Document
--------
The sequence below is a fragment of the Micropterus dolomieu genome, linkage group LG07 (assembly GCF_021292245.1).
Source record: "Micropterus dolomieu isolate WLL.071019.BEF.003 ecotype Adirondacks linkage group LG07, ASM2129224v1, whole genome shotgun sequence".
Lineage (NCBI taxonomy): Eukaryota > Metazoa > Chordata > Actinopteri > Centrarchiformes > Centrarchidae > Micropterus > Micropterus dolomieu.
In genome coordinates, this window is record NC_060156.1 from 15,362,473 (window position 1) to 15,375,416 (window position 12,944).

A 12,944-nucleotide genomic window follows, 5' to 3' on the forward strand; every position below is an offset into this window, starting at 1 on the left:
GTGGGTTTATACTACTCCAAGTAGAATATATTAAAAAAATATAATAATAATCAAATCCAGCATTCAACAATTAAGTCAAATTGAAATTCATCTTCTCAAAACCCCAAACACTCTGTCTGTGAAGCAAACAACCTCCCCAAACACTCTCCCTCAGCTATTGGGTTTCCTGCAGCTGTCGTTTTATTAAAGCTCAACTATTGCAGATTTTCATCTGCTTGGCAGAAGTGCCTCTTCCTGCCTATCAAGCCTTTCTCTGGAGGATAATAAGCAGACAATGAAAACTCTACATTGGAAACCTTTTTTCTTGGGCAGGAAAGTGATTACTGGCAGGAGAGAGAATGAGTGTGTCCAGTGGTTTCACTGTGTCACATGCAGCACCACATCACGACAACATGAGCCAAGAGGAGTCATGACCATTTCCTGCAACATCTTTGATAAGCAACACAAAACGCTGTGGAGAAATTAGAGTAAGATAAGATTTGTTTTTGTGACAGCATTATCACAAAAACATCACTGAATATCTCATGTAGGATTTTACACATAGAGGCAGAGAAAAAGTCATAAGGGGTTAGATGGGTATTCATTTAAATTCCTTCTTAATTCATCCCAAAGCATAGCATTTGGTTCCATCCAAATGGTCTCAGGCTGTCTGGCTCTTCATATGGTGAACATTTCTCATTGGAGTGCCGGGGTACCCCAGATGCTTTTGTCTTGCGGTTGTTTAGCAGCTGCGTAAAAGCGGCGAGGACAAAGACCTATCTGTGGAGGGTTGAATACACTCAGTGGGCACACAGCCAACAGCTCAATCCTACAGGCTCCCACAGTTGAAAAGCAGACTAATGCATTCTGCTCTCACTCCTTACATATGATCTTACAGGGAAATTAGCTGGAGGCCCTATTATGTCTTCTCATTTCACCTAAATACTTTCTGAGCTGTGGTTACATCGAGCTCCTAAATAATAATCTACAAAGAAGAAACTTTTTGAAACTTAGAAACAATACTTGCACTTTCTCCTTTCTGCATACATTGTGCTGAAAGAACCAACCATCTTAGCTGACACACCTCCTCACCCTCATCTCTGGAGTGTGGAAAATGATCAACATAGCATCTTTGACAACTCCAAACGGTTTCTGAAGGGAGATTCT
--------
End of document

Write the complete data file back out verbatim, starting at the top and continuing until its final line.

The sequence below is a fragment of the Micropterus dolomieu genome, linkage group LG07 (assembly GCF_021292245.1).
Source record: "Micropterus dolomieu isolate WLL.071019.BEF.003 ecotype Adirondacks linkage group LG07, ASM2129224v1, whole genome shotgun sequence".
Lineage (NCBI taxonomy): Eukaryota > Metazoa > Chordata > Actinopteri > Centrarchiformes > Centrarchidae > Micropterus > Micropterus dolomieu.
In genome coordinates, this window is record NC_060156.1 from 15,362,473 (window position 1) to 15,375,416 (window position 12,944).

A 12,944-nucleotide genomic window follows, 5' to 3' on the forward strand; every position below is an offset into this window, starting at 1 on the left:
GTGGGTTTATACTACTCCAAGTAGAATATATTAAAAAAATATAATAATAATCAAATCCAGCATTCAACAATTAAGTCAAATTGAAATTCATCTTCTCAAAACCCCAAACACTCTGTCTGTGAAGCAAACAACCTCCCCAAACACTCTCCCTCAGCTATTGGGTTTCCTGCAGCTGTCGTTTTATTAAAGCTCAACTATTGCAGATTTTCATCTGCTTGGCAGAAGTGCCTCTTCCTGCCTATCAAGCCTTTCTCTGGAGGATAATAAGCAGACAATGAAAACTCTACATTGGAAACCTTTTTTCTTGGGCAGGAAAGTGATTACTGGCAGGAGAGAGAATGAGTGTGTCCAGTGGTTTCACTGTGTCACATGCAGCACCACATCACGACAACATGAGCCAAGAGGAGTCATGACCATTTCCTGCAACATCTTTGATAAGCAACACAAAACGCTGTGGAGAAATTAGAGTAAGATAAGATTTGTTTTTGTGACAGCATTATCACAAAAACATCACTGAATATCTCATGTAGGATTTTACACATAGAGGCAGAGAAAAAGTCATAAGGGGTTAGATGGGTATTCATTTAAATTCCTTCTTAATTCATCCCAAAGCATAGCATTTGGTTCCATCCAAATGGTCTCAGGCTGTCTGGCTCTTCATATGGTGAACATTTCTCATTGGAGTGCCGGGGTACCCCAGATGCTTTTGTCTTGCGGTTGTTTAGCAGCTGCGTAAAAGCGGCGAGGACAAAGACCTATCTGTGGAGGGTTGAATACACTCAGTGGGCACACAGCCAACAGCTCAATCCTACAGGCTCCCACAGTTGAAAAGCAGACTAATGCATTCTGCTCTCACTCCTTACATATGATCTTACAGGGAAATTAGCTGGAGGCCCTATTATGTCTTCTCATTTCACCTAAATACTTTCTGAGCTGTGGTTACATCGAGCTCCTAAATAATAATCTACAAAGAAGAAACTTTTTGAAACTTAGAAACAATACTTGCACTTTCTCCTTTCTGCATACATTGTGCTGAAAGAACCAACCATCTTAGCTGACACACCTCCTCACCCTCATCTCTGGAGTGTGGAAAATGATCAACATAGCATCTTTGACAACTCCAAACGGTTTCTGAAGGGAGATTCT